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(Reuters)

Haven't Paid Your Taxes? You May Need to Cancel Your Travel Plans

By Government And Institutions Credit.com

The government may have a new way to stop people from running from tax debt: taking their passports. Next month, Congress could approve a bill that would allow the State Department to invalidate or reject passports for people who owe more than $50,000 in past-due taxes, the Wall Street Journal reports.

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The provision excludes taxpayers who have a payment plan with the Internal Revenue Service or are otherwise working to repay the debt. The policy is wrapped up in a highway funding bill, H.R. 22, and if it passes in December as expected, it would go into effect Jan. 1 on current and future debts, the Journal reported.

It’s unclear how many people fall into this group of “seriously delinquent” taxpayers. Most Americans actually end up getting refunds, rather than having to pay the IRS come tax season. Even if you’re nowhere near potentially losing your passport over old tax bills, a debt to the IRS can make a mess of your finances.

If you owe more than $10,000 in past-due taxes, the IRS will file a Notice of Federal Tax Lien, which is reported to the credit bureaus and is a seriously negative thing to have on your credit reports. With a tax debt damaging your credit, you may have trouble getting credit or accessing other necessities, like renting an apartment or getting a cellphone. You can see how such information affects your credit standing by getting a free summary of your credit report every 30 days on Credit.com.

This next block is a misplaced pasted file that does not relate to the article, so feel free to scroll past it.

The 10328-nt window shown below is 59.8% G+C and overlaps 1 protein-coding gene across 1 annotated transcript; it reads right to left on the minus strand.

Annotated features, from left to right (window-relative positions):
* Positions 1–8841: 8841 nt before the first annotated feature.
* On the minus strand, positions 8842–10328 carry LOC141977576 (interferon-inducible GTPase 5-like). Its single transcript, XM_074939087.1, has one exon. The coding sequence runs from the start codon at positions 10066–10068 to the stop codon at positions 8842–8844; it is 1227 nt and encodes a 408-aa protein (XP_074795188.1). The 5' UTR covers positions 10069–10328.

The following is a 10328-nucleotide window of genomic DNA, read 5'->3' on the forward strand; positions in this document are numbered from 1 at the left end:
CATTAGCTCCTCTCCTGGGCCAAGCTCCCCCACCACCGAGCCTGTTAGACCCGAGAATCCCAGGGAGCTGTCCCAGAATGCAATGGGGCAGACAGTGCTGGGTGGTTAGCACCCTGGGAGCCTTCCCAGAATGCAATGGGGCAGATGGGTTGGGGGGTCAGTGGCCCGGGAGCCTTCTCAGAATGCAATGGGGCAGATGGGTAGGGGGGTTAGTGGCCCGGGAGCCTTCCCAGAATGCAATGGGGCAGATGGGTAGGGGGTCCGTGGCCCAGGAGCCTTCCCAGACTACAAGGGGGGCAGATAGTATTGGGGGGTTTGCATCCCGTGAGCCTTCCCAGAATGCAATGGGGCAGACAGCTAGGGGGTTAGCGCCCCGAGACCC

Consumers worried about their ability to pay their taxes should look into tax payment options like an installment plan or even using a credit card to cover the bill. Using a credit card to cover your taxes has its downsides, like paying potentially high interest rates or pushing your credit card balance too close to your credit limit, but you may find it’s your best solution. Whatever your situation, you’re unlikely to benefit in the long term by ignoring your tax bill, so research your options for satisfying, settling or disputing any tax debt you may have.

More from Credit.com:
How Taxes Can Impact Your Credit
What's a Tax Lien?
How to Use a Personal Loan to Consolidate Debt

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This article originally appeared on Credit.com.

Christine DiGangi covers personal finance for Credit.com. Previously, she managed communications for the Society of Professional Journalists, served as a copy editor of The New York Times News Service and worked as a reporter for the Oregonian and the News & Record. More by Christine DiGangi